McAfee Predicts New Year Security Threats
During 2006, there has been an increase in online attacks on organizations. But as per indications of a recent survey, IT professionals predict even more threats next year. The earlier virus outbreaks like MyDoom, SQL Slammer and Melissa are not going to repeat at least significantly, says Joe Telafici, McAfee Avert Lab's operations director. Telafici has a team of nearly 100 security experts spanning 16 countries who build security content for McAfee. They also spread awareness and work in cooperation with law enforcement.
McAfee Avert Labs has made some predictions on security threats for 2007. Attacks that try to seize a user's ID & password by showing a bogus sign-in page will increase. There will also increase, targeted attacks on popular Internet services like eBay.
Computer programs that fulfill automated tasks known as 'bots' are expanding. But they are likely to divert from Internet Relay Chat (IRC)-based communications towards less damaging ones. Virus writers in the past few years have been concentrating on IRC threats, because of the power that IRC scripting language possess. It was also an easy technique to coordinate infected PCs from a chat room.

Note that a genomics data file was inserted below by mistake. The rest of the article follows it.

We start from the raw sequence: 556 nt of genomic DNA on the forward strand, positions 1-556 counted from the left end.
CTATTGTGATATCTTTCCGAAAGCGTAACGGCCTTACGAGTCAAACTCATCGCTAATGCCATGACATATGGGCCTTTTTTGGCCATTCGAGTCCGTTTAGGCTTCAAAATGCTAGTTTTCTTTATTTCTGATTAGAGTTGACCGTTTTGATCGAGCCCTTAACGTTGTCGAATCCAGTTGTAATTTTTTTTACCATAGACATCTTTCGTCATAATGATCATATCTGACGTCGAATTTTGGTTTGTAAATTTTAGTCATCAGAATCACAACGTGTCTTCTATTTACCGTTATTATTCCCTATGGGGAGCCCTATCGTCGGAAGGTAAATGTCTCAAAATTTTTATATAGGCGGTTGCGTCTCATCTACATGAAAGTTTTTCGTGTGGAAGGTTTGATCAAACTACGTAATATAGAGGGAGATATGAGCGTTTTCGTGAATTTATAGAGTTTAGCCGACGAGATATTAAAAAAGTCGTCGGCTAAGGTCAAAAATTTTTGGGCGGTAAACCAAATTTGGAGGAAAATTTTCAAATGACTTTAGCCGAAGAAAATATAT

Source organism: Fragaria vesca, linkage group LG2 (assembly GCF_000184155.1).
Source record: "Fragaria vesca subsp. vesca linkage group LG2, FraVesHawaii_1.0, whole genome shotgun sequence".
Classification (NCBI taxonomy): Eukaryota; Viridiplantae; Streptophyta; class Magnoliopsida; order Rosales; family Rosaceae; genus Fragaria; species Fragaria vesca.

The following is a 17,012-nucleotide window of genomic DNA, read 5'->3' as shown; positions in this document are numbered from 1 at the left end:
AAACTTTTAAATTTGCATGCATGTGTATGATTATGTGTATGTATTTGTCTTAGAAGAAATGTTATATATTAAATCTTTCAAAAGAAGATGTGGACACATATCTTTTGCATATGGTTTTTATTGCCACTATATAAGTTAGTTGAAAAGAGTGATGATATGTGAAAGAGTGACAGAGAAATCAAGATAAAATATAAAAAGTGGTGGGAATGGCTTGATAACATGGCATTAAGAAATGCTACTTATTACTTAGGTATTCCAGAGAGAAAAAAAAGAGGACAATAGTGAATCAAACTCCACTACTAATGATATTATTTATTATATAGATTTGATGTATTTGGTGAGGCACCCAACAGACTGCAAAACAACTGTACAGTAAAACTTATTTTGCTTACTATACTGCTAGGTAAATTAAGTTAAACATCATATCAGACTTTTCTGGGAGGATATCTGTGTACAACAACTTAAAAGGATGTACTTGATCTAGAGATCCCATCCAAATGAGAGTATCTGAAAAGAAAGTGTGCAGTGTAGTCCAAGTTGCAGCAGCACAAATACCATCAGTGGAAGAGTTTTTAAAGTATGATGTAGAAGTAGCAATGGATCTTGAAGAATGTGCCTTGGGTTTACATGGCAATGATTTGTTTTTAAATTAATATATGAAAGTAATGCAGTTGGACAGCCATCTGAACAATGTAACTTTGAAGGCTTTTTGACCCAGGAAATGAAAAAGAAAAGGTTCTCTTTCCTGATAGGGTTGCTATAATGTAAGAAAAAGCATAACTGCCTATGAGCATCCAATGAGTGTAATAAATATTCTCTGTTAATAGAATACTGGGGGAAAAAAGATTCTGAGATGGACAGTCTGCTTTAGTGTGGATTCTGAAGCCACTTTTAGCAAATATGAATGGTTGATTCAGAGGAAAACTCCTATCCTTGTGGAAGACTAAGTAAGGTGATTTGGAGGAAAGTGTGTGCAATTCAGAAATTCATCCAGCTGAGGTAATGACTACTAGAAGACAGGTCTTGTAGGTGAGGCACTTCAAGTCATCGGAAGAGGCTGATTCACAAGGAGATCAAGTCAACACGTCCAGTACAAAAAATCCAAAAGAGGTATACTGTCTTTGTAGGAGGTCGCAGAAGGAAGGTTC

Attacks on mobile phones will become more pervasive with the growth of connectivity in mobile devices. As potentially unwanted commercial programs rise, adware will appear in the mainstream. There will be a return of parasitic malware that alters existing files on a disk.
The quantity of rootkits on 32-bit platforms will increase. However, protective and remedial measures will also take place. According to Telafici, rootkits are becoming a reality in malicious programs and they are expected to increase over the next two years.
McAfee Avert Labs has noted that since Microsoft issues its cycle of security bulletin once per month, exploit writers send out zero-day exploits just after Patch Tuesday. This trend of zero-day attacks will continue.
Related article: McAfee Alerts Windows about Accessibility Hole in Vista
» SPAMfighter News - 30-12-2006